“There is no world without Verona walls…”
William Shakespeare, Romeo and Juliet, Act III
When I travel, I’m not really the researcher type. I love booking the tickets, finding hotels and looking up generic places to visit, but I spend just a fraction of the preparation time on all of this. I guess I love the thrill of visiting the place itself with fresh eyes, not having seen much of a teaser first through my computer screen. All that to say, I didn’t even know Verona existed or that it was the likely setting of Shakespeare’s Romeo and Juliet masterpiece until the night before our arrival there! It was only a short train ride from where we were staying and we loved the idea of stepping off the map for a day trip and getting lost in a less touristy city.
Our biggest sightseeing stop in this city was “Juliet’s House” a 1300’s home with an iconic stone balcony, said to have inspired Shakespeare. The crowds were unbelievable! Couples writing their names in the brick archway and grabbing pictures on the balcony and with a bronze statue of Juliet. I wish I could’ve made the scores of people vanish and just basked in the beauty of that beautiful courtyard that inspired one of England’s greatest poets.
Anxious to finish being sardines in a can, we didn’t say long at Juliet’s House but quickly wandered back onto the streets. Verona was fairly large with all the major attractions we wanted to see in different corners of the city. So we walked more than my feet would like to remember.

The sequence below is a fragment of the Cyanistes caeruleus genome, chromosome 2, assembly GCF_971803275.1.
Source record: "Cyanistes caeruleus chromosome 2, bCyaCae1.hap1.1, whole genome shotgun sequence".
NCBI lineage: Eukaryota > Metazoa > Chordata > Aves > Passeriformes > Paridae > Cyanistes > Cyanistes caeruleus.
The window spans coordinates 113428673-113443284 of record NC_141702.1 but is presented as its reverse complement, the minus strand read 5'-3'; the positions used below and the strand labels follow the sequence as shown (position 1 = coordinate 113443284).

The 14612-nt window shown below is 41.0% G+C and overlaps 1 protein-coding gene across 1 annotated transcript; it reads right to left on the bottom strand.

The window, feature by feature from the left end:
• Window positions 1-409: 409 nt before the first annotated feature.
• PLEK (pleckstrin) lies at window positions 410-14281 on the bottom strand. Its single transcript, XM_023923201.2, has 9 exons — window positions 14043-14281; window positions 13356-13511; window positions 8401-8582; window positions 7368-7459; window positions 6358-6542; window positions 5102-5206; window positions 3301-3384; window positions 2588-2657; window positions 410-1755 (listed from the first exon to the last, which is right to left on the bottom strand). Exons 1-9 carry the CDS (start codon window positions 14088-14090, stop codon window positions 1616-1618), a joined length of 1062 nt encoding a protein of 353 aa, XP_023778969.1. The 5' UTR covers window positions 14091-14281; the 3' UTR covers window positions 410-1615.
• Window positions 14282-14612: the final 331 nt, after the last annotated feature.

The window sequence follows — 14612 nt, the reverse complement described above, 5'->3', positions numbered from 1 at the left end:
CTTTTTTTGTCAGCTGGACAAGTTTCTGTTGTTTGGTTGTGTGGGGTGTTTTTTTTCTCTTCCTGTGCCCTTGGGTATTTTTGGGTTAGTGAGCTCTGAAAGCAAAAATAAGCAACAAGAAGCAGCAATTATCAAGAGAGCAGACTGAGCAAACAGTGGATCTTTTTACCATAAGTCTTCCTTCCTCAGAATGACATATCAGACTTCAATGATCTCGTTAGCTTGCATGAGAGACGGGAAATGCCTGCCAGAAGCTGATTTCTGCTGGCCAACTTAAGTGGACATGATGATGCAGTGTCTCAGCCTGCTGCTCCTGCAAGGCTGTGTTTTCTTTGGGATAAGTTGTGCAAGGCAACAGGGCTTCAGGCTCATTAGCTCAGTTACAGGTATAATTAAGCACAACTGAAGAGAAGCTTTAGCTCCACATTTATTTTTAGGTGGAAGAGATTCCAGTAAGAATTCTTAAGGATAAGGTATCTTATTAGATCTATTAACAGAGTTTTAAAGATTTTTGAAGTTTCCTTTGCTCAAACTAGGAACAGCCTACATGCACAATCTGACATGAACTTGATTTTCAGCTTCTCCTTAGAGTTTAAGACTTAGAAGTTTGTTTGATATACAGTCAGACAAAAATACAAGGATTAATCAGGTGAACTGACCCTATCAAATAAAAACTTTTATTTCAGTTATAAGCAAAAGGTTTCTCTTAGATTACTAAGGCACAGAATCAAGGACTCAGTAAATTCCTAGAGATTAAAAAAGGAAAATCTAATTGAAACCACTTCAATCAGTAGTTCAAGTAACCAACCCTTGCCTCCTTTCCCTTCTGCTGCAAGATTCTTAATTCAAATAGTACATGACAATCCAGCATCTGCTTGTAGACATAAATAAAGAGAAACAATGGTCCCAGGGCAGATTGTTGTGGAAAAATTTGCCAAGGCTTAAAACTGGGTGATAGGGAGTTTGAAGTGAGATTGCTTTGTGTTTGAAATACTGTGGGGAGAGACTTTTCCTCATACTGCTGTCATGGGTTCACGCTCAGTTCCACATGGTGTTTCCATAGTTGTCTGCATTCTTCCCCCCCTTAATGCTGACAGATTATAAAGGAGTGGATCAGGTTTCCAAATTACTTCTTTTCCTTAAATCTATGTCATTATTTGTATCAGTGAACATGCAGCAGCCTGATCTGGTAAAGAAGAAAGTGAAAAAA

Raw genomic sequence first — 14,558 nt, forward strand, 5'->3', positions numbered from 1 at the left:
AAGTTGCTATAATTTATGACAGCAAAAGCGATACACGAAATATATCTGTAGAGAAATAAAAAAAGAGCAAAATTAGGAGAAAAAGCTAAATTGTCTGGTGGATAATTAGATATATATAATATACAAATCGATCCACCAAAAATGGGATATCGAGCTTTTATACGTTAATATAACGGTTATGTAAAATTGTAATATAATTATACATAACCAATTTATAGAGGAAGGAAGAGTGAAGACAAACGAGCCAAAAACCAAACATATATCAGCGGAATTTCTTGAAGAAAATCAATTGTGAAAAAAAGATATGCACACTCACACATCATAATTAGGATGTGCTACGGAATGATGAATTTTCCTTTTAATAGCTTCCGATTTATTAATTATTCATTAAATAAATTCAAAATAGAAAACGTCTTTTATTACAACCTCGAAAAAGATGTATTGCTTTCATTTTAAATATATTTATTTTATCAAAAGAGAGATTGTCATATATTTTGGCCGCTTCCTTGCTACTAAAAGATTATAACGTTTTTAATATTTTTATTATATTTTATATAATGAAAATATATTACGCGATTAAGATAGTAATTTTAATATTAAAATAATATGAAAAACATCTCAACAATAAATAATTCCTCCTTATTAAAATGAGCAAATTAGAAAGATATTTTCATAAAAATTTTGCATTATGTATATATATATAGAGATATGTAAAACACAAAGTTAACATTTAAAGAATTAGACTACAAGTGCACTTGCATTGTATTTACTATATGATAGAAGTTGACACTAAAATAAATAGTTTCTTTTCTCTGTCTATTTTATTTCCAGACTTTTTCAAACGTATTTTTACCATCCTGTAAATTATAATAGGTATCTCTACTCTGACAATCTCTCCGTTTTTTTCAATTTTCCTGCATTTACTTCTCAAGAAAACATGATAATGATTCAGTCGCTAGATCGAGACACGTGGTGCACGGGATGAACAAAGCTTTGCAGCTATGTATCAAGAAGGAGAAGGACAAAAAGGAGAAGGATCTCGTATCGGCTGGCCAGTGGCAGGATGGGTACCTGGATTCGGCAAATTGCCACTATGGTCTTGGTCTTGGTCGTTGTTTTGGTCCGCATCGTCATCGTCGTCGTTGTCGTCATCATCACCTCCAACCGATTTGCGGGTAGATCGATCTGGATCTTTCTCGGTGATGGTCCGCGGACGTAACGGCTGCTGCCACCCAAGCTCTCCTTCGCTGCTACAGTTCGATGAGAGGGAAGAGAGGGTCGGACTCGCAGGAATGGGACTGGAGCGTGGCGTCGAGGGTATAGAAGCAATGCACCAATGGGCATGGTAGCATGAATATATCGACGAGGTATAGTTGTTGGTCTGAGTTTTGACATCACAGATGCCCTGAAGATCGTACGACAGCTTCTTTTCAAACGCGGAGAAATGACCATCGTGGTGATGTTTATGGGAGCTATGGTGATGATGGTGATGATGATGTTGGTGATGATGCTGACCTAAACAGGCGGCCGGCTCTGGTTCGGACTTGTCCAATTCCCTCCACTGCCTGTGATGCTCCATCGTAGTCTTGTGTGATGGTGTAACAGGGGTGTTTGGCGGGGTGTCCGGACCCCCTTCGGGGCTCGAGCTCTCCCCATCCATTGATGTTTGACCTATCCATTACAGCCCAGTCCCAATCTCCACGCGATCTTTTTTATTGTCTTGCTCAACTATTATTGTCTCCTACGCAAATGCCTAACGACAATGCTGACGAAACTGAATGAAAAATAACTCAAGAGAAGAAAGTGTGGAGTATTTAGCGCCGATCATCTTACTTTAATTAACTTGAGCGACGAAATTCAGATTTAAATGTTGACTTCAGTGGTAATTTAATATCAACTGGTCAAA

But by far one of my favorite stops of the whole trip was our hike up to the Giusti Palace and Gardens. The Garden is known to be one of the finest exhibitions of Italian gardening and the palace was built in the 16th century. It was peaceful and stunning, and the creativity of the design and all the beautiful choice of foliage and flowers was fascinating.
We wandered through the perfectly symmetrical hedges and “cigar” trees, slowly reaching an incline which dropped us off at an ancient stone tower with a winding spiral staircase. It was like my dreams of Secret Garden but infinitely better.
The Gardens were so worth it, but because of the long walk, we had to head back early to see everything else on our list before our train back that evening. The Verona Arena was a great sampling to prepare us for Rome. While definitely smaller in scale due to only hosting operas and plays, the brilliancy of the architecture was still incredible.
On our way back to dinner and the train station, I spotted the most darling flower shop and was instantly smitten. That was when I was heartbroken to realize fresh flowers just wouldn’t survive in my suitcase back to the States.
Verona, oh Verona. You are beautiful.
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